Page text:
Coronavirus puts EU to another solidarity stress test

The EU's 27 member states are hardly in lock-step as the shadow of the virus lengthens across Europe. PHOTO: REUTERS

BRUSSELS (REUTERS) - The European Union is strugging to come up with a coordinated response to the spread of coronavirus, the latest stress test of the bloc's solidarity after being buffetted by the euro zone debt turmoil, the migration crisis of 2015-16 and then Brexit.

The EU's 27 member states are hardly in lock-step as the shadow of the virus lengthens across Europe, and tensions have emerged between them over the emergency, which is why European Council President Charles Michel called their leaders to join a video-conference to find a united front.

France, Germany and the Czech Republic have refused to lift controls on the export of protective medical gear to avoid shortages at home, despite a formal request for kit from Italy, which is reeling from an explosion of infections and deaths.

French Finance Minister Bruno Le Maire, asked about Germany's apparent reluctance to coordinate a response with its EU partners, told a news conference on Monday (March 9): "In political life there are often disappointments."

Austria unilaterally broke with the rules of free movement of people on Tuesday by denying entry to people arriving from Italy to slow the spread of coronavirus.

This is the first case of restrictions being placed on the free travel Schengen area of 26 European countries since the outbreak of the virus, an an echo of 2015, when a wave of migrants and refugees prompted several to close their borders.

It is also the first time border controls have been imposed on health grounds in the EU.

Sharp differences over the influx of migrants strained the unity of the bloc and fanned euroscepticism, a view that the project has evolved too far from its original aim of economic interdependence to an "ever closer" political union.

Although all 27 EU member states have now recorded cases of infection with the virus, their responses have varied widely, from the near-shutdown of everyday life in Italy and a ban on large gatherings in France to little more than public health advice in some countries.

The EU's health commissioner, Ms Stella Kyriakides, on Tuesday urged member states to coordinate better.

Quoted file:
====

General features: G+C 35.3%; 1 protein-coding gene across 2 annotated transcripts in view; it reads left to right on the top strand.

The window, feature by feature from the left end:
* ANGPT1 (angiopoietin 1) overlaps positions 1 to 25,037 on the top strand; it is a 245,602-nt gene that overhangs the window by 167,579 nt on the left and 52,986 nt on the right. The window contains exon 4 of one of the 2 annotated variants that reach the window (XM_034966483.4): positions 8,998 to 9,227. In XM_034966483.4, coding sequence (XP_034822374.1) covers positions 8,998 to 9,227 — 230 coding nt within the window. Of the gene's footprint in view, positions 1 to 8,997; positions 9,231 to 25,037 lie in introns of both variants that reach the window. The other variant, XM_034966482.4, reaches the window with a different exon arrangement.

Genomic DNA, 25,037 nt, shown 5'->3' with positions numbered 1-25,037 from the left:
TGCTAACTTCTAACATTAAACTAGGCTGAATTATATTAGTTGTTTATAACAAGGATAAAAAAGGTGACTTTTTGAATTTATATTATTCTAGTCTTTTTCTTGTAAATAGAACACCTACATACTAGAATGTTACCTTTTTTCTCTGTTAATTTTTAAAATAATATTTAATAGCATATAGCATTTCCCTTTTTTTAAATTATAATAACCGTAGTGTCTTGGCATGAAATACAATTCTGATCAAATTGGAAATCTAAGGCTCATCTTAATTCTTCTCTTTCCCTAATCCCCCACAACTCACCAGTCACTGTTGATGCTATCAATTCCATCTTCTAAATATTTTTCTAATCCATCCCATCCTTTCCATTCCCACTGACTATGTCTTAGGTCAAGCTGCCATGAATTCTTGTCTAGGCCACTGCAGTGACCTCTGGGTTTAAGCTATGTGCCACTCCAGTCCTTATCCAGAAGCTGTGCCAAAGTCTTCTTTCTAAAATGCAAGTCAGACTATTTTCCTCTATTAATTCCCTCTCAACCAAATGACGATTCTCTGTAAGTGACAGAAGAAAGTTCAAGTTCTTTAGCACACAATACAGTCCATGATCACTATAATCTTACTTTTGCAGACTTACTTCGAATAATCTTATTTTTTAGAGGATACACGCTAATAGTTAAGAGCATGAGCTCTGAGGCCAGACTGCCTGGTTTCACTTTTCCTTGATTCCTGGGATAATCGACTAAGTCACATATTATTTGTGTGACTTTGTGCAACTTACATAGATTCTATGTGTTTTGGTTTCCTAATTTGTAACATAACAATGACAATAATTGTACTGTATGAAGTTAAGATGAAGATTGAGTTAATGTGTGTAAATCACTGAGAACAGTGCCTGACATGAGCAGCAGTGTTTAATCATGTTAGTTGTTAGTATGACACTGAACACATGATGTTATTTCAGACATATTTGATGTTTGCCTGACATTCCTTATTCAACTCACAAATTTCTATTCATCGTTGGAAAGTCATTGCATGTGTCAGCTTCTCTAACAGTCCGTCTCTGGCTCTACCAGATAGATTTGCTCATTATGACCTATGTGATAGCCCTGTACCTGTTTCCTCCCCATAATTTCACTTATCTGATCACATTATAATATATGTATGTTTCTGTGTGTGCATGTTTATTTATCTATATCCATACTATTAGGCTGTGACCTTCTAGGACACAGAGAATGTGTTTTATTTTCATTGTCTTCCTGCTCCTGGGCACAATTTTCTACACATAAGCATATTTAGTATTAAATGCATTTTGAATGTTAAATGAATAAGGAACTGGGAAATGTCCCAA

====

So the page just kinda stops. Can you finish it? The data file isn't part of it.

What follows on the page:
"Sharing of resources; sharing of information and expertise; sharing of equipment, and sharing of information on testing & treatment equipment protocols. This cannot be business as usual," she told the European Parliament, where lawmakers were asked to sit with an empty seat between them to reduce the risk of contagion.


The problem for the European Commission is that, while it is the EU's executive arm, its capacity to tackle the crisis is limited because responsibility for public health lies largely with member states.

That is why the focus will now turn to the leaders, who are expected to meet by video-conference from 5pm (1600 GMT) on Tuesday to discuss coordinated measures to contain the outbreak, manage medical supplies and research for a vaccine.

"This is the first time that it is being addressed at this level," an EU official said, stressing that establishing solidarity and coordination was critical.

"There has been irritation among member states that some are piling up supplies, and not contributing what they have to," the official said. "We fear everyone is working in his own domain."

The EU leaders will also consider the impact of the outbreak on their already-stuttering economies, and on this there are steps that they and the European Commission can take.

The first would be to grant flexibility on fiscal rules for countries that need to spend, and the Commission has already granted this to Italy. With this leeway, states could support firms to avoid layoffs and suspend tax and utility bills.

"A concerted EU fiscal stimulus is not off the table," said one euro zone official.

A point of reference being discussed is the economic recovery plan agreed by EU leaders in December 2008 during the financial crisis, when they pumped 200 billion euros (S$315.88 billlion) - or 1.5 per cent of GDP - to boost confidence and demand.

That was made possible by a temporary suspension of state aid rules, which allowed governments to spend hundreds of billions of euros to rescue banks. Similar measures are now under consideration for crisis-hit sectors.

The EU could also dip into its own long-term budget for crisis measures, but there is not much available there because the current budget is in the last of its seven years.

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